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Emergent Design: The Evolutionary Nature of Professional Software Development
by Scott L. Bain

1 edition
March 2008
448 pages

Reviewed by Ulf Dittmer, May 2008
  (9 of 10)

The author states in the preface that he'd like to push software development as a profession forward by promoting a set of methodologies that are universally recognized as beneficial. This reviewer thinks he achieves this goal admirably and wishes he had had access to a book like this when he first started out with object-oriented software development professionally.

A number of what might be called best practices are examined as to why they're useful, how they might best be applied, and how they deliver value in conjunction with other best practices. Some of these are well-covered by now (e.g. coding style and patterns), others are somewhat newer (like refactoring, the open-closed principle, unit tests and test driven development). At each step the author uses a combination of concrete code (mostly in Java, but easily understandable to everyone) and abstract UML-style diagrams to illustrate what is happening, and what difference a particular technique makes.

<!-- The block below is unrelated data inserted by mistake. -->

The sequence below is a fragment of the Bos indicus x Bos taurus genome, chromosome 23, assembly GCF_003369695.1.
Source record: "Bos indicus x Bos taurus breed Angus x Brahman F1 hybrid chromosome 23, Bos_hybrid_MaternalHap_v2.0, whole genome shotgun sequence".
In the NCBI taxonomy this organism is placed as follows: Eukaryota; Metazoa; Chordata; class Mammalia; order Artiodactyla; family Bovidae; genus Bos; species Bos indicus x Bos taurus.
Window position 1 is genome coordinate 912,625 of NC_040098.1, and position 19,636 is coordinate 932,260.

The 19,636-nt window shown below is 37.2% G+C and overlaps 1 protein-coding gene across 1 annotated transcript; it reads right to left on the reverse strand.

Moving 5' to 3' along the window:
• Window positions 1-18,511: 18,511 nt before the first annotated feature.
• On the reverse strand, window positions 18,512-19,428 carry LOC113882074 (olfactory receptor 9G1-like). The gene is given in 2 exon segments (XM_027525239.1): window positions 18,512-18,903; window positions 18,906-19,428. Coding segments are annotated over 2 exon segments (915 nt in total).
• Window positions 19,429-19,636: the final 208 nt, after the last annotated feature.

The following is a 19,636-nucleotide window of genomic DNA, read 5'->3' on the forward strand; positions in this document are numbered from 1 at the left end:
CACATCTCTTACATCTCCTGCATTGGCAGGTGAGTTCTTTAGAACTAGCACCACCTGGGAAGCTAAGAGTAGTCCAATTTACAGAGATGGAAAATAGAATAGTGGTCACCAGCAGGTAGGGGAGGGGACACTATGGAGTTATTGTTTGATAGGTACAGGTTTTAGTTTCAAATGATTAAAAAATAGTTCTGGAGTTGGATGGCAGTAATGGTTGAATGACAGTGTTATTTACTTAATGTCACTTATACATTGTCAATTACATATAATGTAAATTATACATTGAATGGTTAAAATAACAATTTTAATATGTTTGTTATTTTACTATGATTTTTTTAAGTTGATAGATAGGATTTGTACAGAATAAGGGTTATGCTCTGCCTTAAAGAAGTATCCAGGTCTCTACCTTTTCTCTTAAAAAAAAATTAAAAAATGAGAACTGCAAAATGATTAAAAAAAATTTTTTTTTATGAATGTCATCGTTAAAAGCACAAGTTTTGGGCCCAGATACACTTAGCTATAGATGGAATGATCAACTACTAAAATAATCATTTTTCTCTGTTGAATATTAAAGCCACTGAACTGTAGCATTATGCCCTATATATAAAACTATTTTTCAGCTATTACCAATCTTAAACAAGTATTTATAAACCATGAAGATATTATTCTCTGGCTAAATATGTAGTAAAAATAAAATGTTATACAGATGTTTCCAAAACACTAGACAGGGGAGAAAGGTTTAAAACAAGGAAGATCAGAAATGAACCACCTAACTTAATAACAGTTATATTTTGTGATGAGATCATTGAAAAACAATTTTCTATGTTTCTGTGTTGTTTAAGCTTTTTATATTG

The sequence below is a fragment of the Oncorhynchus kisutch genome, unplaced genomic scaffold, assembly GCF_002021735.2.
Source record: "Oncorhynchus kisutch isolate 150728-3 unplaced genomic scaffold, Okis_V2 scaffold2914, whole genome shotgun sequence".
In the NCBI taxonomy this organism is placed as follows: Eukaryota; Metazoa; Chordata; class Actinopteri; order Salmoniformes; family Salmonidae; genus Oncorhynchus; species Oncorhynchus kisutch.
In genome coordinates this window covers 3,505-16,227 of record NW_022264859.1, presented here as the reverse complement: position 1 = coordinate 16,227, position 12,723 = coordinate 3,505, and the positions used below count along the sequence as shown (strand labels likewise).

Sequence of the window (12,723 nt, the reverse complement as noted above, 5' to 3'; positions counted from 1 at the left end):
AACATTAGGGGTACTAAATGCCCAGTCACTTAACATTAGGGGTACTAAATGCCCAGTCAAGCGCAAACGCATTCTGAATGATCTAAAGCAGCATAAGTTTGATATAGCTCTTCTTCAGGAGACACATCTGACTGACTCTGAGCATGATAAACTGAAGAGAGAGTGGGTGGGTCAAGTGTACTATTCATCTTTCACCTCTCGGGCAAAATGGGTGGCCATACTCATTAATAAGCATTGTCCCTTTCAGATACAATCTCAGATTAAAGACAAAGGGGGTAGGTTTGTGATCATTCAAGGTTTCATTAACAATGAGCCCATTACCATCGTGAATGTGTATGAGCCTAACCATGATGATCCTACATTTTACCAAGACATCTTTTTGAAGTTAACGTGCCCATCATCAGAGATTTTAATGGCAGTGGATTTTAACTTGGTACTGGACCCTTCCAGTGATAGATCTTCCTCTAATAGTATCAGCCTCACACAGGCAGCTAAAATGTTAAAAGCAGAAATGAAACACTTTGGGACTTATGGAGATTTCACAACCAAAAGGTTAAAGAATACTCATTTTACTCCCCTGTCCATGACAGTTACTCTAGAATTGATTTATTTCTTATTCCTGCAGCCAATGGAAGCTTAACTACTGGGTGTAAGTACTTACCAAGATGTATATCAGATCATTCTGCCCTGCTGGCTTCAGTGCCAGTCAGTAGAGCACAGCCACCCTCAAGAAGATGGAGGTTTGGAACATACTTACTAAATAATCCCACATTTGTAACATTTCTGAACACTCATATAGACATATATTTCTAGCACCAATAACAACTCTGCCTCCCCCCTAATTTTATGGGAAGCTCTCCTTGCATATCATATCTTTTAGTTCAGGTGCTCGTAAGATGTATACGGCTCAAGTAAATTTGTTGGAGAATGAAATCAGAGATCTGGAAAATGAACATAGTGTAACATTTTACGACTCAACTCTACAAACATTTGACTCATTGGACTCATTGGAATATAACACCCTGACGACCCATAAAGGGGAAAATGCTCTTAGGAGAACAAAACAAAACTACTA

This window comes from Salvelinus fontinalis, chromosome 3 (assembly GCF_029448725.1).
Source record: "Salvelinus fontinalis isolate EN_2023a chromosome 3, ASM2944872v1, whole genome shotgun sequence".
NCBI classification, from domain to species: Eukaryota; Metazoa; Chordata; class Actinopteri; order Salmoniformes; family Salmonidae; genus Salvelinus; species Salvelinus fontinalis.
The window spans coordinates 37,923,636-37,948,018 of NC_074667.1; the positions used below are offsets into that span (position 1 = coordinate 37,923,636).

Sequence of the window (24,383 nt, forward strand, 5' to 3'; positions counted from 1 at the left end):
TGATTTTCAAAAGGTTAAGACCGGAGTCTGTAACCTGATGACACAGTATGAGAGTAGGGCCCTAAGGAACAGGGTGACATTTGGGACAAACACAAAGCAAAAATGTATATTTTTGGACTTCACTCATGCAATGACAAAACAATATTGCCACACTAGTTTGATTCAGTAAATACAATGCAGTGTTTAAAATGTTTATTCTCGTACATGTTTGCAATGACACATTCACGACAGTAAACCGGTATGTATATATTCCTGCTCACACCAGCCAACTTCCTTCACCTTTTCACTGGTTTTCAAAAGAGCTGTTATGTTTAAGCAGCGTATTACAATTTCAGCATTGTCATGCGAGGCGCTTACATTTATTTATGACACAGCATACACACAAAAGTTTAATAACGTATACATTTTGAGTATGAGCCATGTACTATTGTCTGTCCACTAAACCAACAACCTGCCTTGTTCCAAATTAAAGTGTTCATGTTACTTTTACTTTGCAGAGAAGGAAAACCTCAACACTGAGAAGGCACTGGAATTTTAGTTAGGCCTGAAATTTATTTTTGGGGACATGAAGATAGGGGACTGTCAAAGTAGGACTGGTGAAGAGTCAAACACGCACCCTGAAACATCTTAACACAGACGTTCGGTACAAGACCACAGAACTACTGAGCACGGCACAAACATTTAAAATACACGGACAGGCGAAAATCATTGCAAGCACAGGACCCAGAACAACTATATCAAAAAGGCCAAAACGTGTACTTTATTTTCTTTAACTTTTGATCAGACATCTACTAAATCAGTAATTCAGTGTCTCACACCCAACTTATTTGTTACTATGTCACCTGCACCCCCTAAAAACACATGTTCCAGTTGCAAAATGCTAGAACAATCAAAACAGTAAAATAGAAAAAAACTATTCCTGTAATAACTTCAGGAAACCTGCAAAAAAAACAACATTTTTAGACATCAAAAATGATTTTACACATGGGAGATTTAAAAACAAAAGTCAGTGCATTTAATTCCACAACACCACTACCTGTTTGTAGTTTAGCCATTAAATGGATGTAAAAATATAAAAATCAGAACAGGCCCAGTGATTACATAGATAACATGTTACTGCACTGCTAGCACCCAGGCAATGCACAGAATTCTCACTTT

One important recurring theme is that the waterfall model of software development is truly dead, and that change of all kind needs to be embraced in a project, especially including changing requirements. Every software professional will recognize the value of being able to cope with change, and in this book that's part of the core message at each step. I recommend the book to get fresh perspectives and new ideas about various parts of the development process, both for developers and managers.

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